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I have searched stackoverflow and googled thoroughly for this problem but not been able to find a clue to why this problem is happening.

I am writing a program in C++ which communicates with a measurement device connected through USB. The program is multithreaded and several threads will communicate with the device. A mutex is used to guarantee that no two threads try to read or write from the device at the same time.

Commands are sent to the device using WriteFile and the responses and measured values are read using ReadFile - both operations are done synchronously.

Sometimes while reading the measured value from the device will the measurement fail with a timeout (GetLastError() returns error code 121), due to a synchronization error inside the measurement device itself - which is ok and expected.

When I try to continue the measurement, by sending a new command will WriteFile sometimes (roughly 50% of the time) fail and GetLastError() returns the error code 995 which is described in MSDN as:


995 (0x3E3)

The I/O operation has been aborted because of either a thread exit or an application request.

There is no thread exit after the timeout occurs and there is no cancel of any read or write operation. I am able to resume the communication only by closing and re-opening the communication with the device using CloseHandle and CreateFile. However, this will take some time from the measurement and is not an ideal solution.

My question is, why does WriteFile return the error code 995 in this case, and what can I do to avoid having to close and re-open the communication with the device?

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When the communication fails, have you tried to completely close the communication channel(s) and re-establish them from scratch? I.e. doing close followed by a new open? –  Joachim Pileborg Nov 25 '13 at 8:38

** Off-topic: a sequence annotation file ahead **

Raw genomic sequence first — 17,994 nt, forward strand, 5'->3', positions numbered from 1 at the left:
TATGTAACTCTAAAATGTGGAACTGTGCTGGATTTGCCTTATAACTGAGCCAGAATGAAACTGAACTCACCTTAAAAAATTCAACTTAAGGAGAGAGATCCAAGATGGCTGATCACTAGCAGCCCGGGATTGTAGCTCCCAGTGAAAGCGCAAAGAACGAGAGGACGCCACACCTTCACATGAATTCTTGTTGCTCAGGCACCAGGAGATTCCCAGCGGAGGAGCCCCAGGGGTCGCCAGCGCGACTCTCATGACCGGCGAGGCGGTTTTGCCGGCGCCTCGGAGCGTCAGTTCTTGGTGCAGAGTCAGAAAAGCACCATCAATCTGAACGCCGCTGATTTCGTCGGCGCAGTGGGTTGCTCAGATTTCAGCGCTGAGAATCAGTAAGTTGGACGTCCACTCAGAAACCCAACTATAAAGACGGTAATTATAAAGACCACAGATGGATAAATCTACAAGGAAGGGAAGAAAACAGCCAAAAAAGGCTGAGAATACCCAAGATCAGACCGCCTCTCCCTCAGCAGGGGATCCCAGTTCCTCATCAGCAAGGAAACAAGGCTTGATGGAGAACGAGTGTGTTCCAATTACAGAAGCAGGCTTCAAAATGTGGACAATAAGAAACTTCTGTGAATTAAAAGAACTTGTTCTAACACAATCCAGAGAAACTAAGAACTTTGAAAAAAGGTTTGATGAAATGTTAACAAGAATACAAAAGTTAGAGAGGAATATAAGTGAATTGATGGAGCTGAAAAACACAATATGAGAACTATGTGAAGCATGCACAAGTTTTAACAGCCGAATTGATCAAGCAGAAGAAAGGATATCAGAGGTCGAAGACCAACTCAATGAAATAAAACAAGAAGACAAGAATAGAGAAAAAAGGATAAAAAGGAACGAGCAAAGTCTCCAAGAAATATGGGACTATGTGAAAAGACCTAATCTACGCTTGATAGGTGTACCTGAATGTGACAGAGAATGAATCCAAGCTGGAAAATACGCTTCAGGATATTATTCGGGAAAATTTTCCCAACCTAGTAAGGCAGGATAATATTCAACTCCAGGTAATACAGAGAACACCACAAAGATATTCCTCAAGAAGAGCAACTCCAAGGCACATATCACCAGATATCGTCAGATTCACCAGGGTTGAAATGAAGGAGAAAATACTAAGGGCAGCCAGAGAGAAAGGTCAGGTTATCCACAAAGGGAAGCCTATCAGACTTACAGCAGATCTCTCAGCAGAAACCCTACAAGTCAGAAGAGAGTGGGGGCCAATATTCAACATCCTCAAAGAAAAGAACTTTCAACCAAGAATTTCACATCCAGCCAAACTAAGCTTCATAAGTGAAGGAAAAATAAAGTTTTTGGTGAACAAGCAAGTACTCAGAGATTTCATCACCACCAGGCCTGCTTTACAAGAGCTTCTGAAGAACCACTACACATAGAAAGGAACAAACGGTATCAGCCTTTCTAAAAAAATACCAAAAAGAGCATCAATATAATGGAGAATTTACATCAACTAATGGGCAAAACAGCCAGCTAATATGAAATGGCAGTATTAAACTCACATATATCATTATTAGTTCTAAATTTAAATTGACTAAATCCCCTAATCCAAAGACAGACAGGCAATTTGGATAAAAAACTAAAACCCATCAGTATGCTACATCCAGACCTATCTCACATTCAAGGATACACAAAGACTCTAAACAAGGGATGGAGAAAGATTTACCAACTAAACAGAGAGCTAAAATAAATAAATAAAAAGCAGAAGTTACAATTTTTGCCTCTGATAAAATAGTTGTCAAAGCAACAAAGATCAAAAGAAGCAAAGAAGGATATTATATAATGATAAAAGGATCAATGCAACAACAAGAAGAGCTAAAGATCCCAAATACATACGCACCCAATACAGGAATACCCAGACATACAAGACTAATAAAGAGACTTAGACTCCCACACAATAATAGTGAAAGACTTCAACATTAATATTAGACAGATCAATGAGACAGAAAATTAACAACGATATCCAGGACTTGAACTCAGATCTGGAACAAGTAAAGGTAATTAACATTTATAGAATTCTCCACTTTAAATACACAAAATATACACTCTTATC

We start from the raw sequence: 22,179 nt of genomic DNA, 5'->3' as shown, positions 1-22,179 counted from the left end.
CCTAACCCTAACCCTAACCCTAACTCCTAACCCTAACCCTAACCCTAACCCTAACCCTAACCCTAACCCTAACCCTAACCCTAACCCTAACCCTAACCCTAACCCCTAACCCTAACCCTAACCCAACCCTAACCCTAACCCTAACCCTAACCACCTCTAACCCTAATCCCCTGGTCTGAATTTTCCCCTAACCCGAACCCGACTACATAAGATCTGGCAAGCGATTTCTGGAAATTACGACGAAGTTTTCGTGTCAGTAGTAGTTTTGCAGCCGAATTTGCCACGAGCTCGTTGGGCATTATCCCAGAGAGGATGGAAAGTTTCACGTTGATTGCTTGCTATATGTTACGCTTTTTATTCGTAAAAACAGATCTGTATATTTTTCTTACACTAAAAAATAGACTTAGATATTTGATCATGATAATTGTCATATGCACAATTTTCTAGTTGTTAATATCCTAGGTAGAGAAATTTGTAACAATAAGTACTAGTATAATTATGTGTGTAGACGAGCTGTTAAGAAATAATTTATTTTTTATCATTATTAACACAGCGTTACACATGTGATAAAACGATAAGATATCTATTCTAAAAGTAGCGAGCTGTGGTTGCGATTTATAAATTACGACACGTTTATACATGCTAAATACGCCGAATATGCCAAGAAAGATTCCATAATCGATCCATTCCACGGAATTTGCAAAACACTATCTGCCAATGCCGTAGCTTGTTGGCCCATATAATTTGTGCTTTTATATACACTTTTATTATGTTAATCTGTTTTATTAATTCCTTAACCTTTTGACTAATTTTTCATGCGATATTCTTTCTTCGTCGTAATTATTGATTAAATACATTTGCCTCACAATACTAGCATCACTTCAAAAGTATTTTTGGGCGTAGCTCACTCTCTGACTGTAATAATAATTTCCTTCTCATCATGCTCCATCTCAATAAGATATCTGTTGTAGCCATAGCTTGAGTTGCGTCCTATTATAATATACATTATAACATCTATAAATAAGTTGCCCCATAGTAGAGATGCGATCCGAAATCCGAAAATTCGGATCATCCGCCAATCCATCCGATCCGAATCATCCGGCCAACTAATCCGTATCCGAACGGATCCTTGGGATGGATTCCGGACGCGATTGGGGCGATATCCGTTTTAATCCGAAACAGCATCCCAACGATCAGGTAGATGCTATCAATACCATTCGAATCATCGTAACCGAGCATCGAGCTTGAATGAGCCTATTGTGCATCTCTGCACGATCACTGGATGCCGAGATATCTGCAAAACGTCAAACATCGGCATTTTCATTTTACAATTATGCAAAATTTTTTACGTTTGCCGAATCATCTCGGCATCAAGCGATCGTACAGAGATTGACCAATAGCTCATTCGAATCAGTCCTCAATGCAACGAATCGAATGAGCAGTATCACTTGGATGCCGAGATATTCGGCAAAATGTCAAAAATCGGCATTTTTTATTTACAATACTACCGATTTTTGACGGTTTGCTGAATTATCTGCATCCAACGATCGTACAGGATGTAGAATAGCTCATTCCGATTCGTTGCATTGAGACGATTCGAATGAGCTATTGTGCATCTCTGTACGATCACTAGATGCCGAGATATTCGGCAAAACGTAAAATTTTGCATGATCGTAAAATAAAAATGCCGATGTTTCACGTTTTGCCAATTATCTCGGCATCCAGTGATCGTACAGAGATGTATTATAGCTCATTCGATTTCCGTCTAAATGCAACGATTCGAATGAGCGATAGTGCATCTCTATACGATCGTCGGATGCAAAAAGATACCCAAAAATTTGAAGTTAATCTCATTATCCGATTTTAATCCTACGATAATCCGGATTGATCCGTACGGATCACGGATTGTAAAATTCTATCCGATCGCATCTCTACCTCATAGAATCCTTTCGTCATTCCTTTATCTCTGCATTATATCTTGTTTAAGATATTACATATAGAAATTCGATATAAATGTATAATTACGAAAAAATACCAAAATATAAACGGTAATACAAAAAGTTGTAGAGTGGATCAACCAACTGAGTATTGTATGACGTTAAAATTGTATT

Yes, completely closing and re-establishing the communication is the only thing I have found that works. My problem is that this takes time from the measurement and degrades the performance of the program. –  Mattias Johansson Nov 25 '13 at 8:52
USB drivers are rather notorious trouble-makers. Don't expect great outcomes if you get arbitrary time-out errors. Look for a driver update instead, contact the vendor for help. –  Hans Passant Nov 25 '13 at 13:53
I agree with Hans - you will probably want to contact your USB-serial vendor. As a developer who has worked extensively on that type of technology I can vouch that it's hard to get things to look exactly like a true serial port. When I see cases like these we add a regression test for the behavior and fix it - hopefully you can have the same luck with your vendor. –  Preston Nov 26 '13 at 7:00
@HansPassant There seems to be some agreement on meta that posting that as an answer would be a good thing to do. –  jpmc26 Jan 28 at 2:43

1 Answer 1

Contact the OEM of your USB-serial device -- we can't help you further with this, since we don't have access to the driver's plumbing. If the device OEM can't help you -- contact the USB-serial chipset's manufacturer; if they refuse to help, throw the USB-to-serial adapter in the garbage can and buy one with a chipset that actually has manufacturer support (such as the FTDI or Silicon Labs USB-serial chips), not some cheap clone garbage.

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